Council accused of ‘turning its back’ on community as safe walking routes to new Aberdeen academy discussed

A drone image of Lochside Academy as it nears completion.
A drone image of Lochside Academy as it nears completion.

Aberdeen City Council has been accused of “turning its back” on a community as councillors met to discuss safe walking routes to a new academy.

Safety concerns have been raised by parents over pupils walking from Cove to the new Lochside Academy at Nigg, scheduled to open for the 2018-19 academic term in August.

Councillors on the local authority’s operational delivery committee met at the Town House yesterday to agree a raft of safe walking routes for Cove pupils travelling to the new secondary school.

The recommendations, narrowly approved by seven votes to six, included agreeing a puffin crossing be created on Earn’s Heugh Road in Cove, next to its junction with Langdykes Road.

However, SNP group leader Stephen Flynn accused the ruling coalition of Conservative, Independent and suspended Labour councillors, of “turning its back” on the community after they did not vote in favour of some additional safety measures.

Mr Flynn said parents in the area had expressed to him the need for a crossing on Cove Road, at its junction with Earn’s Heugh Road.

He added: “We have an opportunity to make that road safer.

“The parents I have spoken to have said they won’t let kids cross that road.”

Mr Flynn also said parents in Cove felt an “injustice” that their children would have to pay should they want to take a bus to the new academy, unlike pupils in Kincorth and Torry, who will get free bus travel.

He added: “If we’re going to ask them to walk, we need to make sure they’re doing it safely.”

In their report, council officers had advised councillors not to proceed with a pedestrian crossing on Cove Road.

They argued their modelling, based on the number of pedestrians crossing the road multiplied by the number of conflicting vehicles, does “not qualify” for any type of crossing facility.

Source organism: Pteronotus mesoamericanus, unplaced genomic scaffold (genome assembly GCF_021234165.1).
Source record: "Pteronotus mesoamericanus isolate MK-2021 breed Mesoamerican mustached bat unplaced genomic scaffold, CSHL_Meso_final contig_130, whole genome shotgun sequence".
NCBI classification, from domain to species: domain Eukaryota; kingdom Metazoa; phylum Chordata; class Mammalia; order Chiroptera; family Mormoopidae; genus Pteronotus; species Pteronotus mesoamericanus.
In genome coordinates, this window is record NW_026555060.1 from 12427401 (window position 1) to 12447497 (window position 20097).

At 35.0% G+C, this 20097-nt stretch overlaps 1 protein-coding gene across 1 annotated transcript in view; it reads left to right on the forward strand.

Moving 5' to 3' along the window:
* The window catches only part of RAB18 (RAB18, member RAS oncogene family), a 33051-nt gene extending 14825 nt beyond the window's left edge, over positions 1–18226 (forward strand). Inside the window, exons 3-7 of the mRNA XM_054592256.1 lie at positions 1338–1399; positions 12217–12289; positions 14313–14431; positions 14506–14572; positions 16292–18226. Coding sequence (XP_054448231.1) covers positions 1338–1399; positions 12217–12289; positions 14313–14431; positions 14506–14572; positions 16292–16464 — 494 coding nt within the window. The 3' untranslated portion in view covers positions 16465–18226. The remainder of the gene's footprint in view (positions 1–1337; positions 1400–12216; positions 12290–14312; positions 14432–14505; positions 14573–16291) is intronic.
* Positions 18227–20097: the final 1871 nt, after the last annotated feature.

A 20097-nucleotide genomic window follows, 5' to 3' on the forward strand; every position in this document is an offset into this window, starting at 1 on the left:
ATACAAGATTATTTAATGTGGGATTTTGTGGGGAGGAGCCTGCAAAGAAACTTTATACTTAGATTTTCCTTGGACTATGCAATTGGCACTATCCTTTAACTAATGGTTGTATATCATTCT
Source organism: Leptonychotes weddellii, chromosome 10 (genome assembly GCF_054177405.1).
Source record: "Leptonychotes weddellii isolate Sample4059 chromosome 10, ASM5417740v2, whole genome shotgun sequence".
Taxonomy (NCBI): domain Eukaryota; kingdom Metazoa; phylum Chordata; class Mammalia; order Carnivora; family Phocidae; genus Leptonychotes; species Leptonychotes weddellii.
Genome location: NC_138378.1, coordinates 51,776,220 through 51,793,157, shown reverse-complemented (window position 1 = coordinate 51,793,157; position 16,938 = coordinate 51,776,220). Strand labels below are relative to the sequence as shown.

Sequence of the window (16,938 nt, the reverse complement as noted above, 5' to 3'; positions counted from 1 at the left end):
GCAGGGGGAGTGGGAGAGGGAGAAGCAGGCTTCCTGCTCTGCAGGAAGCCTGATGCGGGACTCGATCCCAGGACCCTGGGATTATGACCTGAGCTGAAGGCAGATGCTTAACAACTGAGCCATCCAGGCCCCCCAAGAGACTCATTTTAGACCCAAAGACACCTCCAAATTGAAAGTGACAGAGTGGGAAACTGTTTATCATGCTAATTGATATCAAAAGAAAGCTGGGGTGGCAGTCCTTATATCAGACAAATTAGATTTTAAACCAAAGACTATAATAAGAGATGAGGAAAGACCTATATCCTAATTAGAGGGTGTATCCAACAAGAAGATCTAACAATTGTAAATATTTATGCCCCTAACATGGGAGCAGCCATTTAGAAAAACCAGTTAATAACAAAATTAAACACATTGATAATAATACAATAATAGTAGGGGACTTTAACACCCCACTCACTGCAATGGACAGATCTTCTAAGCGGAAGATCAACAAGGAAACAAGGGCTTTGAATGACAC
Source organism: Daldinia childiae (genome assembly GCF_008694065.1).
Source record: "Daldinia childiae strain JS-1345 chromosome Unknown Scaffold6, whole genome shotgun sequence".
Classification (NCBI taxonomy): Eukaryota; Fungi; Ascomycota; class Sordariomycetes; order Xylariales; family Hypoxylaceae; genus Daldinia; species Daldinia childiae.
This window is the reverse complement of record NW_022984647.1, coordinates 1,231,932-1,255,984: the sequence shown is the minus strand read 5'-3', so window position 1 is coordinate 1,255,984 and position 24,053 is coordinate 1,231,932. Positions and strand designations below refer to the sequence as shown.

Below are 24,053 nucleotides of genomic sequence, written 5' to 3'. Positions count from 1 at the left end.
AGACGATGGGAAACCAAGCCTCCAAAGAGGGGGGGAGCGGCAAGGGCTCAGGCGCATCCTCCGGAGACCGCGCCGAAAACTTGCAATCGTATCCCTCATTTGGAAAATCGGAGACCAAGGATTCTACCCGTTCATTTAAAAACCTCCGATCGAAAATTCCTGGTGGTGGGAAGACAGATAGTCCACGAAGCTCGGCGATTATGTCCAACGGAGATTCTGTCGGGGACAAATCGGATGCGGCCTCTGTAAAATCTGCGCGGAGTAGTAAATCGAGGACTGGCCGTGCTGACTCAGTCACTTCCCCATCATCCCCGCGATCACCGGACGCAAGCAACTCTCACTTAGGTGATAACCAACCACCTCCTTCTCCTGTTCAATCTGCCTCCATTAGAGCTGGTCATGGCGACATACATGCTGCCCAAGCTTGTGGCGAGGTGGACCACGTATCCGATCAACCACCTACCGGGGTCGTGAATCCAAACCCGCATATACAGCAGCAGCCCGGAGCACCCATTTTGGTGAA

Fleur Tarling, chairwoman of Loirston Parent Council, said she shares the concerns of parents over the busy road.

She added: “My husband leaves at 8am and he leaves in the car and struggles to get out.

“Their attitude seems to be very much ‘we will see what happens when the school opens’.”

However, vice-convener of the committee, Ross Grant, said councillors had to trust the advice of their own officers.

He said: “When it comes to road safety and making recommendations, we are as ever reliant on the professional opinion of our valued colleagues.

“The result of the surveys that have been carried out do not justify the need for additional traffic management at this stage.”

He added: “In spite of Councillor Flynn’s reckless scaremongering, with the approval today of additional measures at, among others Earn’s Heugh Road, South Loirston Road and between Charleston Crescent and Drive, we have gone farther than ever in terms of road safety measures for Lochside pupils.”

A proposal by opposition councillors to install guard railing along the stretch of Wellington Road between Charleston Road North and Souterhead Road roundabout was also not supported by a majority of councillors.

Officers said the width of the footpath would be narrowed and it would only stop vehicles travelling at a “very low speed”.

Councillors did, however, agree to ask officers to progress with proposals to upgrade the path between Charleston Drive and Charleston Crescent and to install lighting on South Loirston Road.

Breaking